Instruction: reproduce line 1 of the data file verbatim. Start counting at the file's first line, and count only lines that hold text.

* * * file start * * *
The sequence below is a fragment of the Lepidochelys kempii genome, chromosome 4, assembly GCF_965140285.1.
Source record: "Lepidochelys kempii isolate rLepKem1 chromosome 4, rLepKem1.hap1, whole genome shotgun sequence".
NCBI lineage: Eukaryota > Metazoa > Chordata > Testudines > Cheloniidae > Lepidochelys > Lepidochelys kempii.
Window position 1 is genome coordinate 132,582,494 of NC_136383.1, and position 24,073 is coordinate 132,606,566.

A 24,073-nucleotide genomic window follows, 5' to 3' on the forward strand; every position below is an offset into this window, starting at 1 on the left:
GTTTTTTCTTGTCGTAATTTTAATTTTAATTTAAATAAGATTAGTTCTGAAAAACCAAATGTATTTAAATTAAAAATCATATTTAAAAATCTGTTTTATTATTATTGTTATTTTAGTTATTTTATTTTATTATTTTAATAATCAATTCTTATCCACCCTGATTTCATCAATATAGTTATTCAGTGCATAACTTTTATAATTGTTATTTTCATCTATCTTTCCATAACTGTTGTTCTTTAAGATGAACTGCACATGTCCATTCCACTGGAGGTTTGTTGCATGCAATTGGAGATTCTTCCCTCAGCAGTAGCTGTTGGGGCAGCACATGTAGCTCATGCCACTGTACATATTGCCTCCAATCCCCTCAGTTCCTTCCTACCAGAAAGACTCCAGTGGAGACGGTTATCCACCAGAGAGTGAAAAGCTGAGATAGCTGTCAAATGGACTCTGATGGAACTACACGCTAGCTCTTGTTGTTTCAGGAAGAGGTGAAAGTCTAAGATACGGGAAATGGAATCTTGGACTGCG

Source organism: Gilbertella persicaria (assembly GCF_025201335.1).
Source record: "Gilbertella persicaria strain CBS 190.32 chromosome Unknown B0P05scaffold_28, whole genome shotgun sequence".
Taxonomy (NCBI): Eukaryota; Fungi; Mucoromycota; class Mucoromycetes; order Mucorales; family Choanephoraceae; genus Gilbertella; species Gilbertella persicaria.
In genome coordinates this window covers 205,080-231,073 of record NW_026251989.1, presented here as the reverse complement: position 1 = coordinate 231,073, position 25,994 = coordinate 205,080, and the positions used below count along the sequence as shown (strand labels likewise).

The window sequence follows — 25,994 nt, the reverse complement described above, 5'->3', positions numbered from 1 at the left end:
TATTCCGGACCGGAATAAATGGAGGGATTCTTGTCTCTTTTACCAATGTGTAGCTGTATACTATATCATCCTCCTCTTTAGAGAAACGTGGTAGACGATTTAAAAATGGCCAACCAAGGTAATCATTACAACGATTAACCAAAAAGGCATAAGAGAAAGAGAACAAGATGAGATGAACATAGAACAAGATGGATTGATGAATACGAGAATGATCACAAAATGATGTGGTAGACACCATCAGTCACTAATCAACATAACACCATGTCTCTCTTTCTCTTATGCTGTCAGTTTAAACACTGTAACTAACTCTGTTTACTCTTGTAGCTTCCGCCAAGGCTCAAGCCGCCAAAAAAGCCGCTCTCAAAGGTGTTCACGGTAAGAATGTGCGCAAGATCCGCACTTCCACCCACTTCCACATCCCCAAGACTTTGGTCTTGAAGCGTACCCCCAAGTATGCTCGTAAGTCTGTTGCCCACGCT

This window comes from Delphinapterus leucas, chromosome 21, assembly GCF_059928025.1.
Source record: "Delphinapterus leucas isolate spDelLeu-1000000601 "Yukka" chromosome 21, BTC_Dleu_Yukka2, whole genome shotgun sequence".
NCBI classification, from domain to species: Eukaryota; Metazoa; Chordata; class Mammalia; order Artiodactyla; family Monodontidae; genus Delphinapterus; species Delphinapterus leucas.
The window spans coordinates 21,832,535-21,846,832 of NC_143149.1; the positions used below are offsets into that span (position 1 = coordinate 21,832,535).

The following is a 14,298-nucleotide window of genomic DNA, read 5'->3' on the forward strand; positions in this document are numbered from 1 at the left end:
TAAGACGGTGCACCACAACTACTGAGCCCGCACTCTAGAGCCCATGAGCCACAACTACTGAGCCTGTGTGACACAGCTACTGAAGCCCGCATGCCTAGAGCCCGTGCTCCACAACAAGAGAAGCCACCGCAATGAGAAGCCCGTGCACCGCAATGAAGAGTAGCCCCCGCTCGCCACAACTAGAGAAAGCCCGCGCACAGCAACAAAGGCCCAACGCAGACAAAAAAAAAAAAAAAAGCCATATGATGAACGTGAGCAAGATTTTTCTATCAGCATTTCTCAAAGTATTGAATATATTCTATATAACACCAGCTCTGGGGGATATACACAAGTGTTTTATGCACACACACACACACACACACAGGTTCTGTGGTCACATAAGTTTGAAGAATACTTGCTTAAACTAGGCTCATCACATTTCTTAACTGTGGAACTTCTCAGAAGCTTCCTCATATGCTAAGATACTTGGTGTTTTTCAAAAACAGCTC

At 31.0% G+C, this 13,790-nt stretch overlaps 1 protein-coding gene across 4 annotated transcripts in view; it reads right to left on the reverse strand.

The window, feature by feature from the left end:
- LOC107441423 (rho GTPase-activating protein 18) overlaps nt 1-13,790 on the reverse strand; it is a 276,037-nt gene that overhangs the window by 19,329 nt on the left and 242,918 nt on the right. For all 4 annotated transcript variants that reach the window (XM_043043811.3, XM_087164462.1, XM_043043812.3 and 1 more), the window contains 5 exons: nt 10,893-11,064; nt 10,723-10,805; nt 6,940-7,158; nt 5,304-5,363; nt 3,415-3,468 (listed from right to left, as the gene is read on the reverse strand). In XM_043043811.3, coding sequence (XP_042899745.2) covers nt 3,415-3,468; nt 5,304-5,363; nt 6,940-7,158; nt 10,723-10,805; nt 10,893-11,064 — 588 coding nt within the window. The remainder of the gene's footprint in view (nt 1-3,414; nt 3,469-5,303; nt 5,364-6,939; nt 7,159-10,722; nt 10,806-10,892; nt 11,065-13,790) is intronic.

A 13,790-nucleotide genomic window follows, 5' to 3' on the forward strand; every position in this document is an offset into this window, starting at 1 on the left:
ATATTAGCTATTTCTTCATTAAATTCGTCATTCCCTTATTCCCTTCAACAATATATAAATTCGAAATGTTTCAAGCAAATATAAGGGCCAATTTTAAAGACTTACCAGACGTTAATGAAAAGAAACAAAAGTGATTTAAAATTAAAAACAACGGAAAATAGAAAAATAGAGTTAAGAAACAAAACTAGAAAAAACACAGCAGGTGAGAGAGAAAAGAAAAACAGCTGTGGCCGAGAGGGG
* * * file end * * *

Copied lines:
The sequence below is a fragment of the Lepidochelys kempii genome, chromosome 4, assembly GCF_965140285.1.